After that, we train the inverter, which corresponds to the red blocks from the image. A composition of a graph2vec model and a multi-layer perceptron, in that order, is what we call the inverter, whose domain is the space of graphs and whose codomain is the latent space of GraphRNN. The graph2vec model is pre-trained on the graphs produced by GraphRNN and on the graphs of the true distribution, and its weights are frozen hereafter. The inverter is trained to minimize the weighted sum of two distances: the standard Euclidean distance between an element in the latent space and the inverter’s output when given a graph generated from that element, and the Gromov-Wasserstein distance between a graph (either from the dataset or from GraphRNN) and GraphRNN’s output when given a latent element outputted by the inverter when the inverter’s argument is that graph.

What We Have Currently

Figure 5.2: Current structure of our attack generation procedure.

We were only able to train the discriminator and the generator due to time constraints. The discriminator is a weakened form of the originally planned one: instead of first passing graphs to a pre-trained graph2vec model, we merely pad flattened adjacency matrices to a common size and then feed it to a multi-layer perceptron.

Result of our Investigation

1. New Training Procedure for GraphRNN

Originally, GraphRNN is trained by comparing the generated padded adjacency vector with the sequenced original adjacency matrix using binary cross entropy loss. This isn't ideal for the WGAN training procedure, where the generator needs to be trained by the discriminator's output, which is no longer an adjacency matrix.

For our new training process for the GraphRNN, we revert the output of node-level and edge-level RNN models to batches of generated adjacency matrices; then we pass these adjacency matrices into the discriminator network, whose output is used in our Wasserstein loss function. We will use this loss to update the node-level and edge-level RNN model parameters.

2. Observation on the three Losses

With our proposed WGAN training regime, we trained the generator, the discriminator, and the inverter, all in one training loop. We recorded the loss of each of the models every epoch.

Figure 6: Comparison of Graph2Vec Embedding between Real Graphs and Generated Graphs.

We found that as the discriminator loss improves overtime, the generator loss and inverter loss quickly hits a threshold and cannot improve further beyond this point. This can be an indication that the new training regime isn't suitable for GraphRNN training, and the quality of our generated graphs is not good enough support the training of the discriminator and inverter.


1. Previous work and time constraint

There isn’t much research done in generating latent representations of adversarial examples, especially not for the task of attacking graph classifiers, so we had to implement our ideas from the ground up. Also, the time frame for this project is 10 weeks, which is very little time to fully develop this framework and run experiments.

2. GraphRNN output during training is difficult to interpret and process by the discriminator

The output of GraphRNN is a graph of almost arbitrary size. However, in practice, the GraphRNN implementation returned batched and packed versions of the original graph adjacency vector, which made every version of the discriminator fail to compute.

3. Lack of networkx integration in PyTorch/PyTorch Geometric

The procedure of computing high-quality graph features (e.g. clustering coefficient) is too complex for us to implement with solely PyTorch functions, so we relied on NetworkX functions to do these computations. This became an issue during the training of GraphRNN because NetworkX functions are incompatible with the way PyTorch computes gradients, which means that gradient descent cannot happen. We resorted to using a simple multi-layer perceptron as our discriminator, which takes as input flattened and padded adjacency matrices, but flattening and padding adjacency matrix loses structural information.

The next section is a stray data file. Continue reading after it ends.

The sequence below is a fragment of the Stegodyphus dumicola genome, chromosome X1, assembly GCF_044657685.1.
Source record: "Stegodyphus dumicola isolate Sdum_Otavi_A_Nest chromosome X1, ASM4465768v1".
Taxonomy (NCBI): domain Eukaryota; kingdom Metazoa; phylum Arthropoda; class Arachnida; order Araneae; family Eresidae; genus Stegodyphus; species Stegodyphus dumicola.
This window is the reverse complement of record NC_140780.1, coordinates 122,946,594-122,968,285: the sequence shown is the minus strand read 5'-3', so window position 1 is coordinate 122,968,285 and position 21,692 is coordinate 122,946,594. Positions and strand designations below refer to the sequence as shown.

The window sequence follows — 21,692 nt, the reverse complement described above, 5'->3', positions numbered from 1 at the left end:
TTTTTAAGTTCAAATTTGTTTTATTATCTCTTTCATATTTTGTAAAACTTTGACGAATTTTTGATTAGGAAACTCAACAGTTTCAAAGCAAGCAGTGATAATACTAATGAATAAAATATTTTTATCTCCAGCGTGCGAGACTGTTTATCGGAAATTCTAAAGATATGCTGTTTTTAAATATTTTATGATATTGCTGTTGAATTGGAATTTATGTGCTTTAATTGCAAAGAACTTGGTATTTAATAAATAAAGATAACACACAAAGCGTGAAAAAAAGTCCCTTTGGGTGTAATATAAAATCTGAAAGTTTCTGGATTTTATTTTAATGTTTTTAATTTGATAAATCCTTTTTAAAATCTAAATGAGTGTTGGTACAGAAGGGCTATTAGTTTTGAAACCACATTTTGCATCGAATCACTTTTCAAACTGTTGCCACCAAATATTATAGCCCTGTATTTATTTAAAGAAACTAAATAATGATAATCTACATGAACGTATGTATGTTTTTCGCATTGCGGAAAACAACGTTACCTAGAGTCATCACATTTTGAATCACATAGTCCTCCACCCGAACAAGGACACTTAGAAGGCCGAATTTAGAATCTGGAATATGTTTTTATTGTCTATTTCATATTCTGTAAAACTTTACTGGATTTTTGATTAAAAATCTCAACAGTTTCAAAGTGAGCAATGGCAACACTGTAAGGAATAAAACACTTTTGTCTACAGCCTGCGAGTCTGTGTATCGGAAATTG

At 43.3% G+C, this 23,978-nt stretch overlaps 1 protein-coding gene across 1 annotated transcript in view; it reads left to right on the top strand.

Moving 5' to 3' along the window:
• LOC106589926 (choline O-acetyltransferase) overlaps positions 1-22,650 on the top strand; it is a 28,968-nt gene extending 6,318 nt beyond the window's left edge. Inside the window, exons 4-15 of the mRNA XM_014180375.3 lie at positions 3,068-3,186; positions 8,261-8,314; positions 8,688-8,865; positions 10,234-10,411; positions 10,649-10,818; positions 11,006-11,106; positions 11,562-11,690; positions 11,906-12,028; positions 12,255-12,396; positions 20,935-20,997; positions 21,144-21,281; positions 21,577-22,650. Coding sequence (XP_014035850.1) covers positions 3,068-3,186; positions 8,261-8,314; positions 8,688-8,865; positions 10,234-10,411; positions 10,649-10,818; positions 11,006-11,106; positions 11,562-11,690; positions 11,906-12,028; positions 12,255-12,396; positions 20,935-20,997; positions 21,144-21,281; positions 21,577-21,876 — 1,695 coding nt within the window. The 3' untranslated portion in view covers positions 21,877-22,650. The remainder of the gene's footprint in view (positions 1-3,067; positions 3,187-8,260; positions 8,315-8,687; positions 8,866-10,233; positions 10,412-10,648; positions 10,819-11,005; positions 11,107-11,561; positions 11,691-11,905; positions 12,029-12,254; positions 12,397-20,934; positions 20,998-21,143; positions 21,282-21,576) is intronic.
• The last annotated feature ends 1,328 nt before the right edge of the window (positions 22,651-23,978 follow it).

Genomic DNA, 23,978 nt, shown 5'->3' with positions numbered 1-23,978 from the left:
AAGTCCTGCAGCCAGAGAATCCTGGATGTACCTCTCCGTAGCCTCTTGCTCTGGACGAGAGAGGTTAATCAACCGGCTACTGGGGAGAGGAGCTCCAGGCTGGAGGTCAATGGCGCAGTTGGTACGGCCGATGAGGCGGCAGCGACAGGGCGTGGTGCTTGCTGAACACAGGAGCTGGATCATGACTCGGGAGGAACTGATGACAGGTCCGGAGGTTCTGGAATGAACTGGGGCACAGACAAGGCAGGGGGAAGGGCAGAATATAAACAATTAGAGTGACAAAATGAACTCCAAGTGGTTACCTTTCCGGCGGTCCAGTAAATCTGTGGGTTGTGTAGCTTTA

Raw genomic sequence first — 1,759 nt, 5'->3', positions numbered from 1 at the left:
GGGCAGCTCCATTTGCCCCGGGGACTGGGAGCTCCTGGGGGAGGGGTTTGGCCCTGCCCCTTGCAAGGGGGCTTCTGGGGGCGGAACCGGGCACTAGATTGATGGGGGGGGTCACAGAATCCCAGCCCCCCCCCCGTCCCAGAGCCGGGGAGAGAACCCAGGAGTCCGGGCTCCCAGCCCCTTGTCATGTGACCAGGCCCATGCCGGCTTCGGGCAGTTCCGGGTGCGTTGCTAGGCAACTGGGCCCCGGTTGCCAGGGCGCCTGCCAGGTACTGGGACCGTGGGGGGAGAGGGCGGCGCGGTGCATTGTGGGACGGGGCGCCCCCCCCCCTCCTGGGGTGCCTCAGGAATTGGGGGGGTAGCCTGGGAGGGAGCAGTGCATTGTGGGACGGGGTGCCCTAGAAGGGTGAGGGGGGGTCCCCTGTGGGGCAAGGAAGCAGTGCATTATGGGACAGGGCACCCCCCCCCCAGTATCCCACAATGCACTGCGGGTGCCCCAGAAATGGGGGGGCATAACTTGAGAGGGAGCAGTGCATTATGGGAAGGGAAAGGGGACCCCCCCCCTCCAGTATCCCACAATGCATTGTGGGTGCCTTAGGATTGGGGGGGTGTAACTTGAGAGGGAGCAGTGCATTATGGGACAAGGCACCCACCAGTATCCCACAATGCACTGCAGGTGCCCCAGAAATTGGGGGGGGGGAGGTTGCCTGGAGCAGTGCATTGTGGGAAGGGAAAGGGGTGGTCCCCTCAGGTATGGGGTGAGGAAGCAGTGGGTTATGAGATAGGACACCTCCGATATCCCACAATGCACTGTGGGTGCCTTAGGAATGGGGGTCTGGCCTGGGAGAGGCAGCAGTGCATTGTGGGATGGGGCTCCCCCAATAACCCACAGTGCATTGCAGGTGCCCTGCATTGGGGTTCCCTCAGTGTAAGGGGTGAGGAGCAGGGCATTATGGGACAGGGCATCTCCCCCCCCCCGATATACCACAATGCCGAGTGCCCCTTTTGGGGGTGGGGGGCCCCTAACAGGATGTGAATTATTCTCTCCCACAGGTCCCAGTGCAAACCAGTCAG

Future Plan

If we continue this research project, we want to do the following:

1. Improve implementation of GraphRNN

Due to a lack of time, we did not thoroughly investigate the GraphRNN implementation and treated the model as a black box. We encountered many issues related to loading the data, model training, and graph generation using the official implementation. As we were troubleshooting the model, we noticed that the implementation is incompatible with downstream processing of GraphRNN outputs. We would have liked more time to edit GraphRNN’s implementation to be more compatible with other tasks.

2. Use a graph classifier as our discriminator instead of a simple multi-layer perceptron

Currently, the discriminator is a simple MLP that takes in flattened and padded adjacency matrices. The discriminator is trained by the negative Wasserstein distance between the generated distribution and the real data distribution. However, because reshaping adjacency matrices caused a loss of structural information, we would have preferred to use a model that could process a graph without reshaping operations.

After evaluating the result of the current setup, we think a simple MLP can't take into account specific graph properties, and thus cannot accurately discern between the two distributions. We propose to substitute this MLP with a Graph Attention Machine (GAM) classifier, because GAM can utilize the Weisfeiler-Lehman kernel to capture graph features to discern between the real and the generated distributions. Ideally, this will provide high quality loss for the discriminator training and the generator training.


  1. GraphRNN: Paper, Original Implementation
  2. Attack on GNN with Bayesian Optimization: Paper, Original Implementation
  3. Wasserstein GAN: Paper, Original Implementation
  4. Graph Attention Model: Paper, Original Implementation

Winston Yu

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Jianming Geng

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Barry Xue

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Project GitHub Page

Project GitHub Page